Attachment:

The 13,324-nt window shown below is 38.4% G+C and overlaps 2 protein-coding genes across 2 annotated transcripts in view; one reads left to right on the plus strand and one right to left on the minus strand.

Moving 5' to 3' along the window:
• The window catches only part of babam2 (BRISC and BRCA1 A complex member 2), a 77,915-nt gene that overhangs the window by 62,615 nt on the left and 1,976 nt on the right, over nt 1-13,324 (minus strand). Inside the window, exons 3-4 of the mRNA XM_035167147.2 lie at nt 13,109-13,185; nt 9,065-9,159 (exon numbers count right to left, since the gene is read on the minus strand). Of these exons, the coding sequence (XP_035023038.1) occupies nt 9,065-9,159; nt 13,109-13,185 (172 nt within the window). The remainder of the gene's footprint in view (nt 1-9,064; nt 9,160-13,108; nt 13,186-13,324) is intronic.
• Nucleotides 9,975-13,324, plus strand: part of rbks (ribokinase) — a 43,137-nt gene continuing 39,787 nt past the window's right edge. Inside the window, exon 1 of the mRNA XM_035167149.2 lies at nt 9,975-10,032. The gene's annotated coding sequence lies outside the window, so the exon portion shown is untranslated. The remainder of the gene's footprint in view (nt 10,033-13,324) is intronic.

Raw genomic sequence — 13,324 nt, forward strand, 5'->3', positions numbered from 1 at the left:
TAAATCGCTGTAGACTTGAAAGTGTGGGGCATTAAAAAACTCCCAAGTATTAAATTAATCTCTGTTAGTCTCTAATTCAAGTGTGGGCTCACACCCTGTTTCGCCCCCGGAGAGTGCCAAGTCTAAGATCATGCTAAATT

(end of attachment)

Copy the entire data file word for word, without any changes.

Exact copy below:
The 13,324-nt window shown below is 38.4% G+C and overlaps 2 protein-coding genes across 2 annotated transcripts in view; one reads left to right on the plus strand and one right to left on the minus strand.

Moving 5' to 3' along the window:
• The window catches only part of babam2 (BRISC and BRCA1 A complex member 2), a 77,915-nt gene that overhangs the window by 62,615 nt on the left and 1,976 nt on the right, over nt 1-13,324 (minus strand). Inside the window, exons 3-4 of the mRNA XM_035167147.2 lie at nt 13,109-13,185; nt 9,065-9,159 (exon numbers count right to left, since the gene is read on the minus strand). Of these exons, the coding sequence (XP_035023038.1) occupies nt 9,065-9,159; nt 13,109-13,185 (172 nt within the window). The remainder of the gene's footprint in view (nt 1-9,064; nt 9,160-13,108; nt 13,186-13,324) is intronic.
• Nucleotides 9,975-13,324, plus strand: part of rbks (ribokinase) — a 43,137-nt gene continuing 39,787 nt past the window's right edge. Inside the window, exon 1 of the mRNA XM_035167149.2 lies at nt 9,975-10,032. The gene's annotated coding sequence lies outside the window, so the exon portion shown is untranslated. The remainder of the gene's footprint in view (nt 10,033-13,324) is intronic.

Raw genomic sequence — 13,324 nt, forward strand, 5'->3', positions numbered from 1 at the left:
TAAATCGCTGTAGACTTGAAAGTGTGGGGCATTAAAAAACTCCCAAGTATTAAATTAATCTCTGTTAGTCTCTAATTCAAGTGTGGGCTCACACCCTGTTTCGCCCCCGGAGAGTGCCAAGTCTAAGATCATGCTAAATT